10 minute move



This is a 3 minute clip showing part of a move that took me 10 minutes during a climb that took me 30 minutes. 

The piece consists of two screens. The left screen is an overview of the whole climb showing the physicality of the move and was shot by a camcorder at the foot of the climb. The right hand screen was shot using a camera attached to my climbing helmet and allows an intimate insight in to my thought processes and my own self disabling behaviors whilst attempting a particularly difficult move.

Thursday, 20 October 2011

METAL-Tunnel Vision

After viewing the metal at edge hill tunnels as a possible exhibition space yesterday I am completely hooked on the idea. The space consists of 9 derelict train tunnels next to the railway line that could be quite easily be cleaned up and used to display work. The sight has a really rustic, historical and raw feel to it, and I reckon my current practice would work well in it.
The idea is that we set up an exhibition at the beginning of May as a sort of taster project for our final degree show. I currently have a few ideas for the space all involving a performance, endurance and or an audience participation aspect-
  • The first involves building a climbing wall in the space and using it to set up an endurance experiment/performance piece.
  • The second idea I have is to set up a massive canvas covering one side of the tunnel walls and rigging up a series of drawing restraints using harness's and ropes. I could either create a piece of work myself and invite an audience to watch me doing so or I could invite an audience to take part in the installation. This would explore how restricting freedom of creativity effects the artist.

Ahmed Basiony-Thirty Days Running in the Place 2010/2011

 

I found Ahmed Basionys endurance piece particularly relevant to my own work. Set up as a performance piece and scientific experiment, Basiony ran for an hour a day for Thirty days and recorded his physical excursion (amount of sweat produced and how far he ran.) The results are displayed as digital visual data on a screen behind him. The piece not only comments on the physical effect of exercise on the body and about an obsession that is related to exercise but more poignantly about a 'belief in art functioning as a primal mechanism of the self' gallery guide, abandon normal devices. (which relates quite nicely to my dissertation question considering the value of a fine art degree.)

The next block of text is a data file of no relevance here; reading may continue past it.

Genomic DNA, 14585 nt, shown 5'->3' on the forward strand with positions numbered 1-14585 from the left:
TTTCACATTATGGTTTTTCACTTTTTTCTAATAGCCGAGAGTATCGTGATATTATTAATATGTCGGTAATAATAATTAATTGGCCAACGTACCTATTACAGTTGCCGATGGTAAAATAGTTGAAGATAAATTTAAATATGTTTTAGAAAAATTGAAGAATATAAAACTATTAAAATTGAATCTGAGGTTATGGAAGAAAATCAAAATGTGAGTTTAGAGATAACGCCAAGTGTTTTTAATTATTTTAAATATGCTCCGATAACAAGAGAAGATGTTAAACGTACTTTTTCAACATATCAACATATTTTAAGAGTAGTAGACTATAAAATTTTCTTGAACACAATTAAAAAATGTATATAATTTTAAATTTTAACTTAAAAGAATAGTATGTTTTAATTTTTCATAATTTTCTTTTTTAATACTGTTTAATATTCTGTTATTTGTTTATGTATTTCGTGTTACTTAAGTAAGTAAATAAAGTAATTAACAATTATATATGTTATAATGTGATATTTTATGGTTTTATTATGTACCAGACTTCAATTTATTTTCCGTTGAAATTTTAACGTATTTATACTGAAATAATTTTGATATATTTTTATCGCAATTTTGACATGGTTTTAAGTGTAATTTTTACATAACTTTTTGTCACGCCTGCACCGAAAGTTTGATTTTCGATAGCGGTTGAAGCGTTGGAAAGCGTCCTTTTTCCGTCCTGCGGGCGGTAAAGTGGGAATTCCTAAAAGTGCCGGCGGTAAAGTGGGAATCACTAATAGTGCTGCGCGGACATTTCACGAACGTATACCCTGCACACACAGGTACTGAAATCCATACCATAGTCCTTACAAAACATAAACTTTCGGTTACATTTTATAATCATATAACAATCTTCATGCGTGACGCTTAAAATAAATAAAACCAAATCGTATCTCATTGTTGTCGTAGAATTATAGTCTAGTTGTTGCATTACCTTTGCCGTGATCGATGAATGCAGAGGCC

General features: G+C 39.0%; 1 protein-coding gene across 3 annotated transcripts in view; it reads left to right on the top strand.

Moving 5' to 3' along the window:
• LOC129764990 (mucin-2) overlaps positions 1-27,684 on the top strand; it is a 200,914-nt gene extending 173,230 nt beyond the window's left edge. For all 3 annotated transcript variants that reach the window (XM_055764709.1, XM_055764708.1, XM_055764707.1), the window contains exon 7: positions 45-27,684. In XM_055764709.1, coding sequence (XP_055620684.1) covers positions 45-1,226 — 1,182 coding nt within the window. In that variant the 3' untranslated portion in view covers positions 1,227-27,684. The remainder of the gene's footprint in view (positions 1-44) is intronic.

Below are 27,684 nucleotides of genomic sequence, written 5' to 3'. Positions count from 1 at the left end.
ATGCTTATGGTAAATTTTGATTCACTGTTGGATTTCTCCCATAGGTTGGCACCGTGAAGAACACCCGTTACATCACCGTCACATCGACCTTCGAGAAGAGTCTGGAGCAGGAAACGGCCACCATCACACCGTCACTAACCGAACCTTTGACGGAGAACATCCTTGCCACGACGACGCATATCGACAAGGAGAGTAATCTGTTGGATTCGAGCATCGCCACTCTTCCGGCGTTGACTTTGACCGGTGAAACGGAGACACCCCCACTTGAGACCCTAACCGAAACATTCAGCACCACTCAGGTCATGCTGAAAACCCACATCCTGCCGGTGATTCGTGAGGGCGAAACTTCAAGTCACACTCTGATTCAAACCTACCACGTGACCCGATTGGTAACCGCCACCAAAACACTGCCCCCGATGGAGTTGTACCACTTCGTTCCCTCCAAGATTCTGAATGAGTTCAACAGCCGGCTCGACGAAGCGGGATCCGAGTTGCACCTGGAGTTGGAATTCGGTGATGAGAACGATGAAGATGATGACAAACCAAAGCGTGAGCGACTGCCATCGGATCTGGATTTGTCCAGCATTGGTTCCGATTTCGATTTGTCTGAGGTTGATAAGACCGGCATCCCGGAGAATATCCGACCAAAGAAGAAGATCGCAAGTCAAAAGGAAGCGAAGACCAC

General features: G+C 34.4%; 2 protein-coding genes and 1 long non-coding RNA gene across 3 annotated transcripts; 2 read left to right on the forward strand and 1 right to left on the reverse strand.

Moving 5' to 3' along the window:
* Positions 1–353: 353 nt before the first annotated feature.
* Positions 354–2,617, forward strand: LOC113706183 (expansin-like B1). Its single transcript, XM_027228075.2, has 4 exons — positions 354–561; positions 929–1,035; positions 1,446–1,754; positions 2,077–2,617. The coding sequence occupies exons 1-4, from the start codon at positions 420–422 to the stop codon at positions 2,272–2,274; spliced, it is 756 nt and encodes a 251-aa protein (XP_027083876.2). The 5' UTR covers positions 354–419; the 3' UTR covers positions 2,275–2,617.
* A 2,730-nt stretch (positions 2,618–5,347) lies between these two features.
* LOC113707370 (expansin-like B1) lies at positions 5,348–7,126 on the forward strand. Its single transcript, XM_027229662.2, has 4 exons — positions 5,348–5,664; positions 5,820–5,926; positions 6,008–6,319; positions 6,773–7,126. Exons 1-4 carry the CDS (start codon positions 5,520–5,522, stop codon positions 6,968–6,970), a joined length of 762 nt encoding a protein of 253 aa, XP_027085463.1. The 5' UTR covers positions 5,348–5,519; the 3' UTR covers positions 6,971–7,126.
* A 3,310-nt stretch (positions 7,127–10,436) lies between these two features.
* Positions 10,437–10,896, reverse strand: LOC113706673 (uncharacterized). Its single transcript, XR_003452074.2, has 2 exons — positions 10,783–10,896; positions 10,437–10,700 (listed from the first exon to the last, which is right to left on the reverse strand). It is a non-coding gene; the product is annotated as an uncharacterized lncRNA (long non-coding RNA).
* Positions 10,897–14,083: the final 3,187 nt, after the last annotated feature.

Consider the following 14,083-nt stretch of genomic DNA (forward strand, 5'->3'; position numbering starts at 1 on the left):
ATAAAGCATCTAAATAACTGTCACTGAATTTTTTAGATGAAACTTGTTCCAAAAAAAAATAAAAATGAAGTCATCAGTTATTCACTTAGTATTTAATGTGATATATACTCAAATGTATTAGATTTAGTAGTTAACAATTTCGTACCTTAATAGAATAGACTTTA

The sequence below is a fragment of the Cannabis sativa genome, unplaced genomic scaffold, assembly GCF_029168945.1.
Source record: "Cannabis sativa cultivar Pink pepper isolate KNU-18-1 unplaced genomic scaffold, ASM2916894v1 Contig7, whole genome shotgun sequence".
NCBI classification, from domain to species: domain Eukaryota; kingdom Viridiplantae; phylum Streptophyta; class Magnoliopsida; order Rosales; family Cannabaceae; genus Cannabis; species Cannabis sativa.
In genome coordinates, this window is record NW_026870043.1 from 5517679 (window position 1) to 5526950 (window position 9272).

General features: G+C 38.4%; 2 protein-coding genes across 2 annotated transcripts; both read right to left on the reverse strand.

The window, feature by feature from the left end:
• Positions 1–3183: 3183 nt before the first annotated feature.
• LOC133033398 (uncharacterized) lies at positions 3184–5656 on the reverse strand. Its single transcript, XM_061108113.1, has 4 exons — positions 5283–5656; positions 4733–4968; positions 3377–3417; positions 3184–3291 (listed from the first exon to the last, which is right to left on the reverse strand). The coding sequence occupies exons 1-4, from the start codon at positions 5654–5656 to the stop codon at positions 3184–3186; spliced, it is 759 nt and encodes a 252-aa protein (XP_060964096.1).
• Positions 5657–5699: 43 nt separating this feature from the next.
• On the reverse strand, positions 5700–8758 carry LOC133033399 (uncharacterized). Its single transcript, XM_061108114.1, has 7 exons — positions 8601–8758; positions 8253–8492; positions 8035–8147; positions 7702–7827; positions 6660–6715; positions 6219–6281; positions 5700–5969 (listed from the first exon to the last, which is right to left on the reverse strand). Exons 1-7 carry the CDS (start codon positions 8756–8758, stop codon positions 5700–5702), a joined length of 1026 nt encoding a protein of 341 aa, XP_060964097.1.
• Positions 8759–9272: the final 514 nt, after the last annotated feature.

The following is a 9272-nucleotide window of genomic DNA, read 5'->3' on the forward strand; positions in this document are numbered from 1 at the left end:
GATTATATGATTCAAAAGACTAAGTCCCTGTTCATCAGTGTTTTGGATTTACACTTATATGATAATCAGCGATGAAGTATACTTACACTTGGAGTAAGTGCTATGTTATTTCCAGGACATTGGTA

Thursday, 13 October 2011

The Economist reported in 2009 that male arts graduates can expect to be paid 4 per cent less over their lifetime than a man with no degree at all.(Female arts graduates do not, by the way, earn any more than the men; it is simply that non-graduate women earn even less)

Tuesday, 11 October 2011

Blind Folded experiment



After tying in to a top rope and deciding upon an easy route I blind folded myself putting my trust entirely in my belayer. I climbed upwards using verbal communication and by aimlessly feeling about for my next hold. I reached the top and took off my blind fold and was shocked by how high above the ground I was. I found that having my sight removed, obliterated any sense of fear I had about how far I was above the ground which removed my irrational fear of falling. This enabling me to concentrate partly on the task of following direct commands but mainly on my physical movement and balance.            


Experimental comparisons



I collected the above footage with the intention of comparing different physical and mental approaches to routes. The first film shows four attempts at the same problem. I found it fascinating to see how each person tackled the problem in a slightly different way.

Top left- Jon, the tallest of the four subjects, uses small bursts of energy and controlled strength.

Top right- Luke, the shortest of the four subjects, has to use more strength and physical power in order to achieve the height needed. By far takes the longest time to complete the route appears to think about each move in detail before attempting it.